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Writing 101 Day 4

[Today, write about a loss.]writing-101-june-2014-class-badge-1

I heard it said that any technology that exists when a child is born will be natural to them as they grow, requiring no more thought to use then does a light switch. Similarly, parts and layout of houses appear normal to a child until either someone mentions them, or the child grows up and realizes that no one else has that bathroom in the detached garage.


My paternal grandparents’ house was perfectly natural to me growing up. It was not until I was in college did I, suddenly, realize that other people’s houses didn’t have exposed red brick walls in the den with a very small window high up on the wall, overlooking the kitchen sink. Obvious to me after that point was that the den had been added to the original house, but instead of covering the preexisting exterior brick wall in sheet rock, they had left it. Now seen as “retro” and attractive, then it was just odd.


I never really knew my paternal grandfather, PawPaw. I hear stories that he was the playful one when I was very small, getting in the floor and playing with me and my brother while MawMaw looked on. I was ten, or maybe nine, when PawPaw had his surgery and in the 1970s, “open heart” or bypass surgery was not as common as it is today. When PawPaw had his surgery, he never returned to the playful man he was before because I have no memory of him being like that. Most of my memories of him are of him in a nursing home. We lived a couple of hours away from MawMaw and PawPaw, so visits were spread throughout the year, but the memories were of hospital-like settings, antiseptic, institutional green and white walls, and of a loved man confined to a bed.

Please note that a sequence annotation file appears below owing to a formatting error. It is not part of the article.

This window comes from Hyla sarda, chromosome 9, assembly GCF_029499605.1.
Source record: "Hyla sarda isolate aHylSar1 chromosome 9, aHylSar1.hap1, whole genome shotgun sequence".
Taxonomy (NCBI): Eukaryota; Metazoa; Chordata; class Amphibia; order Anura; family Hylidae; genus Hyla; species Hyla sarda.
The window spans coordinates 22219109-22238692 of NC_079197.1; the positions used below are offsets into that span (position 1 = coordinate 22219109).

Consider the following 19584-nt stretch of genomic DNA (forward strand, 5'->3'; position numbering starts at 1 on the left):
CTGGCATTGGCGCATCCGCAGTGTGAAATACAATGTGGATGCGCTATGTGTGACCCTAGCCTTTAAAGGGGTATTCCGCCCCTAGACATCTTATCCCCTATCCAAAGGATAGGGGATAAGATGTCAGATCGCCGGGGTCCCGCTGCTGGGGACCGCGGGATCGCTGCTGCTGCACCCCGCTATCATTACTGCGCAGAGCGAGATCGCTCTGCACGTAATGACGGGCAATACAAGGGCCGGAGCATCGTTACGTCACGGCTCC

Though I don’t have many memories of the man in life, I remember the funeral. The family held reunions in the family cemetery, so the place was known to me. I remember not feeling sad for the loss of a person I didn’t know very well, but sad for the friends and family that were already missing him like he had gone or gone for a while, especially Dad and MawMaw. Their grief was familiar, like a comfortable suit.


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